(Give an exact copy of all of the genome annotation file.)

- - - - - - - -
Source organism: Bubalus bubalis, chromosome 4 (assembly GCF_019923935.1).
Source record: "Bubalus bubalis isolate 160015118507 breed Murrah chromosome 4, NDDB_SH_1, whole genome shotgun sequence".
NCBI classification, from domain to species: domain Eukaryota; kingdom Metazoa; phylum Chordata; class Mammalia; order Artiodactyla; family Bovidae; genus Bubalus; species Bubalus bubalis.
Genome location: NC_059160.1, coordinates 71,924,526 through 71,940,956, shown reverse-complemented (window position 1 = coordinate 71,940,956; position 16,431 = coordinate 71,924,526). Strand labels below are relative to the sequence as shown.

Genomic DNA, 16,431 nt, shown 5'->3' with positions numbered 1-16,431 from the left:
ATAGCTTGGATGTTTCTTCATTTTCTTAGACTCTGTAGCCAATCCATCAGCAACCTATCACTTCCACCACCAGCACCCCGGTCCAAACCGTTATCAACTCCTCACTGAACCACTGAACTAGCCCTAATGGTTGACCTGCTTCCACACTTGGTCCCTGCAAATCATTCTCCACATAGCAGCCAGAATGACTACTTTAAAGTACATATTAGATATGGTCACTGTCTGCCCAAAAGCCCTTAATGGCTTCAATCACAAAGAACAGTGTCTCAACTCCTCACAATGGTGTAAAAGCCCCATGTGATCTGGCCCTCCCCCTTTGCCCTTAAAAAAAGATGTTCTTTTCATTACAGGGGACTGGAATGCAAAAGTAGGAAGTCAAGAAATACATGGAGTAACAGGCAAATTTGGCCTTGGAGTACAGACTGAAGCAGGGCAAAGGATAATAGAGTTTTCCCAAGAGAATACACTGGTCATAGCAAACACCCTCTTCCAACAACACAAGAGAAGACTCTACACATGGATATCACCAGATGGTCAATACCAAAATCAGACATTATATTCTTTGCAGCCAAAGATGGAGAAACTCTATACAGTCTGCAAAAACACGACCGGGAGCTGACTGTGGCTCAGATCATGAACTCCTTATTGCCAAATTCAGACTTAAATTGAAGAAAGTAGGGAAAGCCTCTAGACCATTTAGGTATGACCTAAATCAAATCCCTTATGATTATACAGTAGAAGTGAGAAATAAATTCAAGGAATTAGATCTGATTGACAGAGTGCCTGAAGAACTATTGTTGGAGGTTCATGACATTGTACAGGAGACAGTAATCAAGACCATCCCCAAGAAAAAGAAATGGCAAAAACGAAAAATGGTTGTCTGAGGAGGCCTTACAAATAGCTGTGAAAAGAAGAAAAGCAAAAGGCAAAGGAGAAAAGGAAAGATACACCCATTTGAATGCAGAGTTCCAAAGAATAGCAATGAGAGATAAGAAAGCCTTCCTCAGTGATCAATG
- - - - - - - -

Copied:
Source organism: Bubalus bubalis, chromosome 4 (assembly GCF_019923935.1).
Source record: "Bubalus bubalis isolate 160015118507 breed Murrah chromosome 4, NDDB_SH_1, whole genome shotgun sequence".
NCBI classification, from domain to species: domain Eukaryota; kingdom Metazoa; phylum Chordata; class Mammalia; order Artiodactyla; family Bovidae; genus Bubalus; species Bubalus bubalis.
Genome location: NC_059160.1, coordinates 71,924,526 through 71,940,956, shown reverse-complemented (window position 1 = coordinate 71,940,956; position 16,431 = coordinate 71,924,526). Strand labels below are relative to the sequence as shown.

Genomic DNA, 16,431 nt, shown 5'->3' with positions numbered 1-16,431 from the left:
ATAGCTTGGATGTTTCTTCATTTTCTTAGACTCTGTAGCCAATCCATCAGCAACCTATCACTTCCACCACCAGCACCCCGGTCCAAACCGTTATCAACTCCTCACTGAACCACTGAACTAGCCCTAATGGTTGACCTGCTTCCACACTTGGTCCCTGCAAATCATTCTCCACATAGCAGCCAGAATGACTACTTTAAAGTACATATTAGATATGGTCACTGTCTGCCCAAAAGCCCTTAATGGCTTCAATCACAAAGAACAGTGTCTCAACTCCTCACAATGGTGTAAAAGCCCCATGTGATCTGGCCCTCCCCCTTTGCCCTTAAAAAAAGATGTTCTTTTCATTACAGGGGACTGGAATGCAAAAGTAGGAAGTCAAGAAATACATGGAGTAACAGGCAAATTTGGCCTTGGAGTACAGACTGAAGCAGGGCAAAGGATAATAGAGTTTTCCCAAGAGAATACACTGGTCATAGCAAACACCCTCTTCCAACAACACAAGAGAAGACTCTACACATGGATATCACCAGATGGTCAATACCAAAATCAGACATTATATTCTTTGCAGCCAAAGATGGAGAAACTCTATACAGTCTGCAAAAACACGACCGGGAGCTGACTGTGGCTCAGATCATGAACTCCTTATTGCCAAATTCAGACTTAAATTGAAGAAAGTAGGGAAAGCCTCTAGACCATTTAGGTATGACCTAAATCAAATCCCTTATGATTATACAGTAGAAGTGAGAAATAAATTCAAGGAATTAGATCTGATTGACAGAGTGCCTGAAGAACTATTGTTGGAGGTTCATGACATTGTACAGGAGACAGTAATCAAGACCATCCCCAAGAAAAAGAAATGGCAAAAACGAAAAATGGTTGTCTGAGGAGGCCTTACAAATAGCTGTGAAAAGAAGAAAAGCAAAAGGCAAAGGAGAAAAGGAAAGATACACCCATTTGAATGCAGAGTTCCAAAGAATAGCAATGAGAGATAAGAAAGCCTTCCTCAGTGATCAATG